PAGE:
Say that you and your co-founder start a company tomorrow. It is a C-corp and has zero value. You each get 40% of the company and each pays $400 for the shares. You receive your stock certificate, save a copy of your canceled check for $400 that is deposited into the company bank account, and file your 83(b). Five years and one day later, your company gets acquired for $25 Million.

Thanks to QSBS, you will pay ZERO federal tax on the greatest of 10X your investment (of $400) or $10,000,000 of proceeds. In this example, your payday will be $10 Million, which means your only tax burden would be state income tax (and in some states, you won’t be responsible for taxes on this income either).

For some founders, this means that waiting a bit longer to sell, may dramatically change your payday. In addition, buying your shares and filling out the right paperwork from the beginning can equal millions in tax savings. This is one example of having that knowledge early on can be the difference between having a very financially beneficial outcome, and having something that wasn’t bad but could’ve been a lot better.”

Having a smaller pie but a bigger piece of it yields higher returns for those with a piece

“The only other thing I’d really like to share, and one I would gladly tell founders in Founders Network: Some of the most successful businesses are the ones where the exit is not in the billions of dollars. First, most exits are not billions. Oftentimes, the exits that are most lucrative for the founders and early employees are smaller because then they did not give up a ton of equity to investors. Having a smaller pie but a bigger piece of it often yields higher returns.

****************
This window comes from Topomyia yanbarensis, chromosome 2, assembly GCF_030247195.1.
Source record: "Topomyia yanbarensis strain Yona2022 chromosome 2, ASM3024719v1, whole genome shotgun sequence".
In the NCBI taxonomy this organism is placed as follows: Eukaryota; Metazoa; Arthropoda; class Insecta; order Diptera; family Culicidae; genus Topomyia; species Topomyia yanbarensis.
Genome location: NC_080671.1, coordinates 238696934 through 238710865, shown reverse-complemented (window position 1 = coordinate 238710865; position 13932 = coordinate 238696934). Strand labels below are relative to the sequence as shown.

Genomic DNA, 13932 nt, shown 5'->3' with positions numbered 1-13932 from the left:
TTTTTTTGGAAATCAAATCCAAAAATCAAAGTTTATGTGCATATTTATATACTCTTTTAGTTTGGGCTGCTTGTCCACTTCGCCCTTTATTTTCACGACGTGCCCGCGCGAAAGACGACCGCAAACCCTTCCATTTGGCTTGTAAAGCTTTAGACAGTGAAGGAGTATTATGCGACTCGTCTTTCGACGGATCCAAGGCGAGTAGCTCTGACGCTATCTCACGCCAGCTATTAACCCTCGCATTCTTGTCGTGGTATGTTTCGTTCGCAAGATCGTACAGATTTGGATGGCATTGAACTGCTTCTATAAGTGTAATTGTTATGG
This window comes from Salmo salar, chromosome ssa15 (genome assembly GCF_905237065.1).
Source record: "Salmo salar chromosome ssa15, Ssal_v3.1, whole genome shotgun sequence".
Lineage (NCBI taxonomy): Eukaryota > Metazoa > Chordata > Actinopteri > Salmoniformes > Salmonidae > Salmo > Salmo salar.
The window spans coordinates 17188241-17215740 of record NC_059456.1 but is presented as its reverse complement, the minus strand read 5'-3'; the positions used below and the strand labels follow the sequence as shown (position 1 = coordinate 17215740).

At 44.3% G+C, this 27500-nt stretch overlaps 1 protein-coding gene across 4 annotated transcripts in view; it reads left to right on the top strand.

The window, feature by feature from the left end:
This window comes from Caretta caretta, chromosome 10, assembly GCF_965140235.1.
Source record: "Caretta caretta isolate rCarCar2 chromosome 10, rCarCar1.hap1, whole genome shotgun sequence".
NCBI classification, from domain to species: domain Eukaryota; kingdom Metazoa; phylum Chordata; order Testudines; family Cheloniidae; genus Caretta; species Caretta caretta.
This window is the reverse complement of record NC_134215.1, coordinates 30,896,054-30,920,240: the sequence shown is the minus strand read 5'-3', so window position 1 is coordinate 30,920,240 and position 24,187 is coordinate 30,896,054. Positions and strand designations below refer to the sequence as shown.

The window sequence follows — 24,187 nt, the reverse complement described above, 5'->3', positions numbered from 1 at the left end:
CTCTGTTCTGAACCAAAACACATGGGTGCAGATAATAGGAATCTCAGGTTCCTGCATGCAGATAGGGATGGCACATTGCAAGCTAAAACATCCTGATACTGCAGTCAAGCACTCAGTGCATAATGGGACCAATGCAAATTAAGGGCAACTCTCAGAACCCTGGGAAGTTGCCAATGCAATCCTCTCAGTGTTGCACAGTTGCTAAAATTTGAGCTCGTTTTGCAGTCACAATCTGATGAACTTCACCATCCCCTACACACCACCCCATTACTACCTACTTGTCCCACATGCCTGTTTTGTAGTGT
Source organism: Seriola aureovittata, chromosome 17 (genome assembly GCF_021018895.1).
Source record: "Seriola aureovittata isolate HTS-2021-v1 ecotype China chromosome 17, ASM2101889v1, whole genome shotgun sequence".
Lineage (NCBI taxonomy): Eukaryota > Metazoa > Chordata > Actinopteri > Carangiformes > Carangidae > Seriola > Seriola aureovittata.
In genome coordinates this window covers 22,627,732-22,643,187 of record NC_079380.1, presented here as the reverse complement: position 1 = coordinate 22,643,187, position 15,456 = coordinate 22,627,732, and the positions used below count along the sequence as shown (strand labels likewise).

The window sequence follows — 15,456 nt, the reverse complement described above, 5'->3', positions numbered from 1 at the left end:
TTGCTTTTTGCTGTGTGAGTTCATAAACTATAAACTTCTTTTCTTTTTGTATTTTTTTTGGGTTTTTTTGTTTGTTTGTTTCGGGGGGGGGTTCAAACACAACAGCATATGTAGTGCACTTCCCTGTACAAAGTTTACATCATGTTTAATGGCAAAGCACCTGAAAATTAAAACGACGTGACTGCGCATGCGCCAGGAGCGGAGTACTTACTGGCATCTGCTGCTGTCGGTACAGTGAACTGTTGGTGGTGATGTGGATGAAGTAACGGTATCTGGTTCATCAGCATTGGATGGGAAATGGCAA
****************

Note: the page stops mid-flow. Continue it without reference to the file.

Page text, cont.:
A critical factor that most people underestimate, is who can afford to acquire your business, and at what price? Look at the big players (i.e. potential acquirers). Look at their past acquisitions.

To get the price tag you think, the only option is getting acquired by one company or filing an IPO. Take the number of IPOs in tech in the last ten years, and the number of startups in the last ten years who have raised a seed round, you will see that’s a small fraction of one percent. If the biggest potential buyer of your company hasn’t bought a company for more than $50M in the last few years, you probably won’t be the exception to that rule.”

If you take money from investors, you need to expect to have an outcome

“When we raised our Series A round, there was a general expectation of a liquidity event. To be clear, virtually all startup founders that raise more than friends and family need to have that same expectation. Of course, investors need to be able to get liquidity at some point unless you’re a charity. That liquidity could come from acquisition, a merger, or an IPO.

Once we started picking up cash, we began thinking through our exit strategy. That was soon after incorporating the business, a few months prior to launch, and less than a year after we came up with the idea.”

The best potential acquirers are businesses you’re currently working with